Alex enters the room and bows, applause and cheers, beers and claps. He picks up the book, little flaps dangling, and places it on his head. “Honey, I’m HOME,” he proclaims, then slowly lowers himself like a folding chair to the floor. He swivels his waist, moves his head into a reading position, opens the door of the book and continues: “Kiki jumped, she was surprised to see him unexpectedly on leave from the war.” He flips the book over and lifts a flap. “Xavier put his arms out and embraced her, boy was he horny.” Now curls up the pages into a spiral surprise and moans, “Mississippi Mission Accomplished.”
I was invited by the curator Jules de Queneau, whom I met at the Salon Mercredi in Paris, to conceive of a work that would contain other works to be presented one evening at the AKK (Another, Amsterdam, Appreciated, Asinine) Kunst Klub, a small private space in the center of Amsterdam. They invite artists to create events for small gatherings of social conspatulation. I suggested to Jules, as an expansion to the prompt, to have my work containing other works be performed by another artist. He liked the idea, so I invited Alex Scorcelletti. I supplied Alex with an arrangement of sculptural tools called spatula books/book spatulas (books that are cut and paired with wooden pieces). These spatulas are used to tell stories, flipping and extending the meaning of the book’s story. The books become a potential script that is read and written at the same time. This is a set for an undefined performance. Alex hurried to Amsterdam with gusto as he usually does, a beard of energy and spasms of laughter. He took my objects and used them to tell his own dramatic tale: a magical love story revolving around war and a fishing trip.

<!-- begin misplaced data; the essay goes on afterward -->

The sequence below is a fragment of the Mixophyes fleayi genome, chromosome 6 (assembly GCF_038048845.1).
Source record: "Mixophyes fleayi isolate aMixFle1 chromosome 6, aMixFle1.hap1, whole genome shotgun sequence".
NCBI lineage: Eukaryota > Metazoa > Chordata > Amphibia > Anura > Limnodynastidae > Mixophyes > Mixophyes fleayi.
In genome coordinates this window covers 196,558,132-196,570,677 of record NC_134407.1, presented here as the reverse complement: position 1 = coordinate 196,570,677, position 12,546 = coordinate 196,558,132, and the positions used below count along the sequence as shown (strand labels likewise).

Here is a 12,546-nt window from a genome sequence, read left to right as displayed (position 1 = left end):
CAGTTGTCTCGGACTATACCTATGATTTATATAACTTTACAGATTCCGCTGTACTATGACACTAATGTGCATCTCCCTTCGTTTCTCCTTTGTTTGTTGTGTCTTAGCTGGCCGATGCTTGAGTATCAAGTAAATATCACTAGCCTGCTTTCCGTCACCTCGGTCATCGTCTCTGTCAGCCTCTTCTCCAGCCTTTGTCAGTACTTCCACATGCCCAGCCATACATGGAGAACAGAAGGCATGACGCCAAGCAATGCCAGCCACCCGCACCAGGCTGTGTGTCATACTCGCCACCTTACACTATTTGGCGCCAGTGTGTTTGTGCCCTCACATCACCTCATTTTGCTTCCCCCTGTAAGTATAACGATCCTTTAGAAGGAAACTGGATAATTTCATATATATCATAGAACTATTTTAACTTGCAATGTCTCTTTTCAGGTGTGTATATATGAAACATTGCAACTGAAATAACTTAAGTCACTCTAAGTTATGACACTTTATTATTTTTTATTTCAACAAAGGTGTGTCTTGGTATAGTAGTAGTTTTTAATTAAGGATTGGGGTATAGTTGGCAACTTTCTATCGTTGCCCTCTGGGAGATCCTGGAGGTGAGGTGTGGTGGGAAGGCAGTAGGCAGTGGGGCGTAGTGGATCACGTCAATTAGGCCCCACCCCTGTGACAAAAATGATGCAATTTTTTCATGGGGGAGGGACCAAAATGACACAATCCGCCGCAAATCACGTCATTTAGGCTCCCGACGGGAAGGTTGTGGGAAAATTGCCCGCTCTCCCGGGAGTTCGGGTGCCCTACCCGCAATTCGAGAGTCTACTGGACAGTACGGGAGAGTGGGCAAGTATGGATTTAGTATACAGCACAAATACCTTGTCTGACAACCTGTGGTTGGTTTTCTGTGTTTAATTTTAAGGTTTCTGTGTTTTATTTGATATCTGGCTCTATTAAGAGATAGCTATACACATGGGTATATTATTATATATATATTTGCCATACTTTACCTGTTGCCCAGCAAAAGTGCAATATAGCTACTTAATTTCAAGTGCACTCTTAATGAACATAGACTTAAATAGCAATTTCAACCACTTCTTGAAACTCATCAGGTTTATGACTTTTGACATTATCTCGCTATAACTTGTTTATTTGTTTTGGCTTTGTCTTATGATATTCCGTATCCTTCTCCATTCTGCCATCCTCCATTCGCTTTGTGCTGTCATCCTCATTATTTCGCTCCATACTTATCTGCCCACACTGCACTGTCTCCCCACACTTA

The performance addressed the problem of issues, or rather the issue of coming up with problems and not being able to, and the problem of telling a good story through constrained improvisation. I’m on an endless thinging (thinking with things) quest to see how objects can be used like words or tools to come up with more words. I’m curious to see what happens when others approach an external object and make their own meaning. In this sense, with “Theoretical Hamburger,” whose story is it? Is Alex’s reading of my objects his performance or mine? And does each reading create a new performance or does it exist as a potential performance not yet created?